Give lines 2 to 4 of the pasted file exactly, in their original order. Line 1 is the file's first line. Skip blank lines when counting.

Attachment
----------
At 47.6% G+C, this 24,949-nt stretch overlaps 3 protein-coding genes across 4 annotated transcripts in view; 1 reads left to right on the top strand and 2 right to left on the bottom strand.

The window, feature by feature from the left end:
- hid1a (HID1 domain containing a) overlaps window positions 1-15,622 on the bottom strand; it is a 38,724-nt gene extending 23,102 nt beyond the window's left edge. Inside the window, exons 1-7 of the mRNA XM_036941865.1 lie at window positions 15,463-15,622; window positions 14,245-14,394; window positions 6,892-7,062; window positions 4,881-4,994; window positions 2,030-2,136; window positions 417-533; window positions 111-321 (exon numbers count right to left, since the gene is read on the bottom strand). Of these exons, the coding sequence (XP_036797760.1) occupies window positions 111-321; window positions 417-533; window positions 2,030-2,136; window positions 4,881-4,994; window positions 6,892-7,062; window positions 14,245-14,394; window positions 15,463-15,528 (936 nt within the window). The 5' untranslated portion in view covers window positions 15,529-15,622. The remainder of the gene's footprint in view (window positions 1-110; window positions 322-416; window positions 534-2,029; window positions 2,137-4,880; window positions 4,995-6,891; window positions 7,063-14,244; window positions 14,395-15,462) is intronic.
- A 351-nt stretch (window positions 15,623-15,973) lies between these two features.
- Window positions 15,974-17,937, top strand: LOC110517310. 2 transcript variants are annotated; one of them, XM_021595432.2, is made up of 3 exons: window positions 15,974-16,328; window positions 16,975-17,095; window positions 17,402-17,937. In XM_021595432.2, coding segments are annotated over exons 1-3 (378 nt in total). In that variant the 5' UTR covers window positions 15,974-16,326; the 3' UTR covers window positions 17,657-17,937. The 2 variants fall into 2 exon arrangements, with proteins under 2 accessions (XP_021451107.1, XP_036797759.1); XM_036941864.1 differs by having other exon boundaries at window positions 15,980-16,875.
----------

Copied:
The window, feature by feature from the left end:
- hid1a (HID1 domain containing a) overlaps window positions 1-15,622 on the bottom strand; it is a 38,724-nt gene extending 23,102 nt beyond the window's left edge. Inside the window, exons 1-7 of the mRNA XM_036941865.1 lie at window positions 15,463-15,622; window positions 14,245-14,394; window positions 6,892-7,062; window positions 4,881-4,994; window positions 2,030-2,136; window positions 417-533; window positions 111-321 (exon numbers count right to left, since the gene is read on the bottom strand). Of these exons, the coding sequence (XP_036797760.1) occupies window positions 111-321; window positions 417-533; window positions 2,030-2,136; window positions 4,881-4,994; window positions 6,892-7,062; window positions 14,245-14,394; window positions 15,463-15,528 (936 nt within the window). The 5' untranslated portion in view covers window positions 15,529-15,622. The remainder of the gene's footprint in view (window positions 1-110; window positions 322-416; window positions 534-2,029; window positions 2,137-4,880; window positions 4,995-6,891; window positions 7,063-14,244; window positions 14,395-15,462) is intronic.
- A 351-nt stretch (window positions 15,623-15,973) lies between these two features.